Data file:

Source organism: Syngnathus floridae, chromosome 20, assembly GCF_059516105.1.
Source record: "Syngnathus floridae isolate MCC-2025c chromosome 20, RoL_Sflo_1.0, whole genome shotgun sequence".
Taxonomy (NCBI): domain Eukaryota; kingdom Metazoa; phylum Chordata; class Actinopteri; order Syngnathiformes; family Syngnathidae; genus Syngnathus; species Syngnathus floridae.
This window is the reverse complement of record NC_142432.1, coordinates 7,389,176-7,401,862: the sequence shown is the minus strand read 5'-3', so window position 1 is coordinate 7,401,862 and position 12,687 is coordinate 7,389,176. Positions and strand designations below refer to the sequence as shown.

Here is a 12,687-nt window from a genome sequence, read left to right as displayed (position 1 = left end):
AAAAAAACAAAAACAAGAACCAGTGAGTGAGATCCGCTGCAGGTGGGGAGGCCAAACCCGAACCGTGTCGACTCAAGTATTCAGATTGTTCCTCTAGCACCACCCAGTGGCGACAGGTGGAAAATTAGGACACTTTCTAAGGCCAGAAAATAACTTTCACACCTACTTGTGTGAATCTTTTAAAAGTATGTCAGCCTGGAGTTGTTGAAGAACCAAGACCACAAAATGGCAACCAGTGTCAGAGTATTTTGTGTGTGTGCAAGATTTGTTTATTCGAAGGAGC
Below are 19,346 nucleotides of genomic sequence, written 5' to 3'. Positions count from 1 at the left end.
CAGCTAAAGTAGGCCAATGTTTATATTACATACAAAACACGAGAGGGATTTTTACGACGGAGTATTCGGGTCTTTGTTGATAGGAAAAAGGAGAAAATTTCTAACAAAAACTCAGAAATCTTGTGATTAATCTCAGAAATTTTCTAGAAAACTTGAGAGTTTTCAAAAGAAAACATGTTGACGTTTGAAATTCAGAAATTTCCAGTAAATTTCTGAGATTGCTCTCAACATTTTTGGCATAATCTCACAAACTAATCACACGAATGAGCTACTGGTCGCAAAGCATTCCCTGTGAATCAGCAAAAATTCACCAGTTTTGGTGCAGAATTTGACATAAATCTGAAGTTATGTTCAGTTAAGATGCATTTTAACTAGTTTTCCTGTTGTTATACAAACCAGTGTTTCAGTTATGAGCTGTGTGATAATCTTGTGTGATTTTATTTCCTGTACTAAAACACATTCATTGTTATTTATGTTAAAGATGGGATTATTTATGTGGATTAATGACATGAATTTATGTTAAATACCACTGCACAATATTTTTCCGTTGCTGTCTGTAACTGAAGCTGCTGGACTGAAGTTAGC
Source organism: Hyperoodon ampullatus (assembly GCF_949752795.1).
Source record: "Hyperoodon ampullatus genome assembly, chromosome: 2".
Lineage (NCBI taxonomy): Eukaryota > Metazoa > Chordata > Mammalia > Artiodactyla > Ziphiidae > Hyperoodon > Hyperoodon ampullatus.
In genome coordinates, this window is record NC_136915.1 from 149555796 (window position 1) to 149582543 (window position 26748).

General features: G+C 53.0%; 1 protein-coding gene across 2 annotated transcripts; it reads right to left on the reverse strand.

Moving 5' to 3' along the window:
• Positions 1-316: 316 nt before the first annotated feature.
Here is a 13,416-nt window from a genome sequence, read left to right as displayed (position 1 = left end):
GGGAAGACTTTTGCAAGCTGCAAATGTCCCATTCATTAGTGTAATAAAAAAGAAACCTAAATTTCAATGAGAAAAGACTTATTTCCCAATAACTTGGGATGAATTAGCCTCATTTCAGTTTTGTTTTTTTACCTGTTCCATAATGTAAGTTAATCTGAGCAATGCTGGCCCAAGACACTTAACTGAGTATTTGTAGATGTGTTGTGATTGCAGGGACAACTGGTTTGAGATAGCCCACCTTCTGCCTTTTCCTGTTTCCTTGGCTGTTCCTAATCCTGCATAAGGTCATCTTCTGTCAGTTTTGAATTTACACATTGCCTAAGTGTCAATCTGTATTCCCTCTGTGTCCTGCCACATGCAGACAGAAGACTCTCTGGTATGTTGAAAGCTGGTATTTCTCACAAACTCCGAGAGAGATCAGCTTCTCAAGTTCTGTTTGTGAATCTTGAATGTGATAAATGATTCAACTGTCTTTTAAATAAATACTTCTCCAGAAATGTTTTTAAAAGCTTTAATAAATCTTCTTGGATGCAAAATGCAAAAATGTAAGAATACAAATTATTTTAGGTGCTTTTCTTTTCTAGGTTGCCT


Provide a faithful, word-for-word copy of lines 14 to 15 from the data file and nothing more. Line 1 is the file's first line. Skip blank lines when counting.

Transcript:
Moving 5' to 3' along the window:
• Positions 1-316: 316 nt before the first annotated feature.